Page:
Memento of Sorrento – 1

22 Jan

There is a romance about Italy that neither Spain nor France manages. The Italians don’t do as they are told; they’re charmingly corrupt and inefficient but steeped in a love of music and art and food and wine. They seem to sense that civilisation began somewhere near Rome, way, way back when.

The Italians are not proud of Silvio Berlusconi or the trash which lines the streets of Naples or Mussolini or the Mafia…but they smile knowingly if others try to take the higher moral ground. Let him who is without sin…Having already enjoyed the fantasies of childhood holidays in Diano Marina, the misted hills of Tuscany, the brilliance of Venice, Padua, Verona, Pisa…the lakes – I continued my love affair in the Spring of 2014 with a trip to Sorrento.

What follows is a diarised account which, I hope, captures the whole experience of travel and not just the sexy Italians doing what they do best – crashing cars and ogling women.

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Dragging ourselves out of bed at 3.30a.m. is one of the questionable pleasures of cheapskate package tours. Thomson’s slot on the runway at Gatwick was 6.15 so a quick slurp of tea and we were on the road with that slightly fluey feeling you get when your body is reacting to the Godforsaken hour. We saw no other cars along the A 217 until we neared the M25 at Reigate. Then the London orbital woke us up and we were at the Gatwick Summer Parking Check-in in a trice. A group of early risers huddled on to the Airport bus. They were panicking. Only 15 minutes till check-in closed. A mother was chatting about her daughter needing 3 As for Bristol University. She should get them easily. Easily?! I thought – bloody grade inflation. In my day you were a genius if you got 3 As. Now it’s the requirement for Media Studies.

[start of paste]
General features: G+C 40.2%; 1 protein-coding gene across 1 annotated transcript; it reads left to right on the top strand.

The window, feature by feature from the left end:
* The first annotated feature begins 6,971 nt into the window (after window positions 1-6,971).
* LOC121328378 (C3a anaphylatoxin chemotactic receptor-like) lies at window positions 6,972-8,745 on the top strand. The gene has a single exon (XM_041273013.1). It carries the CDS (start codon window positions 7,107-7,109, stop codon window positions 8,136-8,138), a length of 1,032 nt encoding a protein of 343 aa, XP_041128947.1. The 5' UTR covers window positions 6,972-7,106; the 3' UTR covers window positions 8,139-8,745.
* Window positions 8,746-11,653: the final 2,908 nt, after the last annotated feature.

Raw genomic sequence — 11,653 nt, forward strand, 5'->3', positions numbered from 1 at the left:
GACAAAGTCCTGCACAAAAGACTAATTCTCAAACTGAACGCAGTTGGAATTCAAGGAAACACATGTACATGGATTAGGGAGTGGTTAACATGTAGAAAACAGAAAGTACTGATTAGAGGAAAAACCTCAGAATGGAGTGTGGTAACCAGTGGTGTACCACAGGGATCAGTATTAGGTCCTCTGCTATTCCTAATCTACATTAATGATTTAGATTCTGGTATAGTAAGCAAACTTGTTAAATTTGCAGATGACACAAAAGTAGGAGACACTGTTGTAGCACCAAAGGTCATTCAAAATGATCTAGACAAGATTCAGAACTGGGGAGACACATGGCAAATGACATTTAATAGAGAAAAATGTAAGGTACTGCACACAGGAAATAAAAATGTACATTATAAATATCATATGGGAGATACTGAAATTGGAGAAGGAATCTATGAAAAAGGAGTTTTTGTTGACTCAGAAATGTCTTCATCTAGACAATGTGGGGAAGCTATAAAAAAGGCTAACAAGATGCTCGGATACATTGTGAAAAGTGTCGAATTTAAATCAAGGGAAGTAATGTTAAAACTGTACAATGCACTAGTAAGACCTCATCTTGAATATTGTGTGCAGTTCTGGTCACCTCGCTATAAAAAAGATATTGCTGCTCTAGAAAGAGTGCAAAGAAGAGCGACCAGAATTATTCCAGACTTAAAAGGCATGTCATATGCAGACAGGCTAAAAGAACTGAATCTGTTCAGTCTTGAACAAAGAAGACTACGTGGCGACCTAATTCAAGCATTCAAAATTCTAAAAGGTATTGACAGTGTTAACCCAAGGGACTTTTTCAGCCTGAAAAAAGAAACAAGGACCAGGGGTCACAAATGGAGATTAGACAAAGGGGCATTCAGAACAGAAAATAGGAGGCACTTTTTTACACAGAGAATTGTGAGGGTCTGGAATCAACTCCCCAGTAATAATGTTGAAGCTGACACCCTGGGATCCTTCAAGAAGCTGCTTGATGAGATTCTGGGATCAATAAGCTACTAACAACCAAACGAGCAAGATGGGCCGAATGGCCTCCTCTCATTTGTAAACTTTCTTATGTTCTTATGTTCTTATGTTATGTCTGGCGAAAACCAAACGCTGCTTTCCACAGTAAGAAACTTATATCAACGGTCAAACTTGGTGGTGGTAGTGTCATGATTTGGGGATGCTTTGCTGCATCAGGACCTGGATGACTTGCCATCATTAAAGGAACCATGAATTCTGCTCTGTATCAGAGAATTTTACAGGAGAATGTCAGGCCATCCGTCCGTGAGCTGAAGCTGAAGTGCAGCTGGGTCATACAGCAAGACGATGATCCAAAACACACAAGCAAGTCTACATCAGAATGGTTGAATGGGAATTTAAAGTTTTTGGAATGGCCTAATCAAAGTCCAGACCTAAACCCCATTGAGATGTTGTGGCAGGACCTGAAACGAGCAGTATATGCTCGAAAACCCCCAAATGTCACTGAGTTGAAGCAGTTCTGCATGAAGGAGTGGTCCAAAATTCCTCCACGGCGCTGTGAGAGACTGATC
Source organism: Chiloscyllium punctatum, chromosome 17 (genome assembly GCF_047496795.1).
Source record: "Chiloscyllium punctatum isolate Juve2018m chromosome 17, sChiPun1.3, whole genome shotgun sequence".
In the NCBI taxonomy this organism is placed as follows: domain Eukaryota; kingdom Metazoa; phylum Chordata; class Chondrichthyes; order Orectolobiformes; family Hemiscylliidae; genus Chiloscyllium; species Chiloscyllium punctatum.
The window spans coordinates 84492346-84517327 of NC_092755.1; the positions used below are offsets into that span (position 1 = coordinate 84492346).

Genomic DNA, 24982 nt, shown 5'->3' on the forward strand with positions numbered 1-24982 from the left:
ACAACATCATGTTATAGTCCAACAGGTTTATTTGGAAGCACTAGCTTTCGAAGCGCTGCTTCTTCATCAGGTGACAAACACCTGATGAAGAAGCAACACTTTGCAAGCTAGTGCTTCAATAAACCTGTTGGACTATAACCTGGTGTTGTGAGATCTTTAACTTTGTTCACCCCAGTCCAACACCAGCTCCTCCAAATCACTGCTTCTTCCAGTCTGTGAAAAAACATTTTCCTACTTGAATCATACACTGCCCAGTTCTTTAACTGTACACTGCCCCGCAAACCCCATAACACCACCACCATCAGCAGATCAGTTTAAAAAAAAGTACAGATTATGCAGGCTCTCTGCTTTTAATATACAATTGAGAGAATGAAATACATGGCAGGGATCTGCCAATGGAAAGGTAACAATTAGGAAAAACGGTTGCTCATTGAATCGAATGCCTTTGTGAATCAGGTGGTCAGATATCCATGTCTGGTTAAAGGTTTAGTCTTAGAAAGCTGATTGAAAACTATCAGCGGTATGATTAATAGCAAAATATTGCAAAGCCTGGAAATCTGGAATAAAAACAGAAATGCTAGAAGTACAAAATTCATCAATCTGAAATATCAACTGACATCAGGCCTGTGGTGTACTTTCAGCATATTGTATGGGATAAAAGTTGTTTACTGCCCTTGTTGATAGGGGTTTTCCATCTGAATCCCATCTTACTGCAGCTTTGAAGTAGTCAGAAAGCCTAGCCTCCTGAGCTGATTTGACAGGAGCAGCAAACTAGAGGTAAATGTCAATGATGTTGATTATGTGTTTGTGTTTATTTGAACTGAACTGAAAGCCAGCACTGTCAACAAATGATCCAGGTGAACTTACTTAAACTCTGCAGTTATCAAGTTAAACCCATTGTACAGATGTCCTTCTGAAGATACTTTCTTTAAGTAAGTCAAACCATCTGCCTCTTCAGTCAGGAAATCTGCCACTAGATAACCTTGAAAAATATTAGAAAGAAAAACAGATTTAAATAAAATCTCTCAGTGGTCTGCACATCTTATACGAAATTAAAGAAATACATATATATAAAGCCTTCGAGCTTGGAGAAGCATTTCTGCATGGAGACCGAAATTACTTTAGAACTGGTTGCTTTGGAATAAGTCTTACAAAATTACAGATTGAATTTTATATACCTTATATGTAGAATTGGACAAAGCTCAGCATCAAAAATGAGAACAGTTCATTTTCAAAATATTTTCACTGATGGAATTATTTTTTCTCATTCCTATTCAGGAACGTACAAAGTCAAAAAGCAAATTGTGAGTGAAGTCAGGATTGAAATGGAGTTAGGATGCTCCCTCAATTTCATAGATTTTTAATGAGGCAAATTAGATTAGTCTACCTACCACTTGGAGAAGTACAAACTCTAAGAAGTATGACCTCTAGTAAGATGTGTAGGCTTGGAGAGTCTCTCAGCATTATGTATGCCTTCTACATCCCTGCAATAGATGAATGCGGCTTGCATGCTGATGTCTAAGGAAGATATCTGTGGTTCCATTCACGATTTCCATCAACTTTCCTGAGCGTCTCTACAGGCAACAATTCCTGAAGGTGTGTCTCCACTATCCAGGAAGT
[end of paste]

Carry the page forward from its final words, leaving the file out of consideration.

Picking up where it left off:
The Thomson check-in was all efficiency and smiles. Then security. There was some guy complaining about his hand luggage being searched. I wanted to say that that’s what security is all about but my attention was grabbed by a tiny child setting the bleepers off for no apparent reason. His little shoes were taken off for further examination with parents looking bewildered. More weird was the ageing English couple who complained they didn’t know that they couldn’t take a litre of vodka and a similar quantity of whisky through security. Voices were raised as the toxic liquids were confiscated. The grey couple were offered the chance to retrace their steps and recall their luggage to house the contraband but, all things considered, they wisely decided to eat humble pie and enter the departure lounge quietly, without alcohol in their satchels.

An hour to go before the flight. We headed for Jamie Oliver’s kitchen where Jamie is everywhere – on posters and screens and packaging. The display counter was groaning with carbo-loaded goodies:pastries, breakfast croissants stuffed with hams and cheeses – never mind healthy eating for kids in school, this was Jamie-fare for adults and we were in cholesterol city. I loved it and went for a £4.99 vast, ham-stuffed croissant. Magic.

The screens alternated video streams of Jamie in Italy with flight updates and soon enough our gate – 47 – flashed up. The Thomson clan trooped off and, as usual, there weren’t quite enough seats at the waiting area to accommodate the plane’s complement. We were Ok, though,  and that was all that mattered. We had numbered seats so unless something very unusual occurred, our places inside the tin cabin were designated and secure. This didn’t stop half the passengers eschewing what seating there was and standing in a snaked line in front of an unmanned checking station. When the Thomson uniforms arrived a painted woman screeched something that was barely audible because of her high frequency and the ensuing vibration in the speakers which served Gate 47. The gist was that passengers should sit down until the boarding was called. Moreover when boarding started passengers would be boarded in ascending seat number order. She didn’t use the word ascending, of course, but you get the idea. No one moved. Again, you won’t be surprised. The triumph of hope over reality when the Brits are queueing is one of life’s comforting certainties. When boarding actually started several high-pitched seat-number reminders had been barked by understandable irritated Thomson staff (appropriately clad in blue and purple). I counted five couples or groups being sent to the back of the dinner queue for misbehaviour.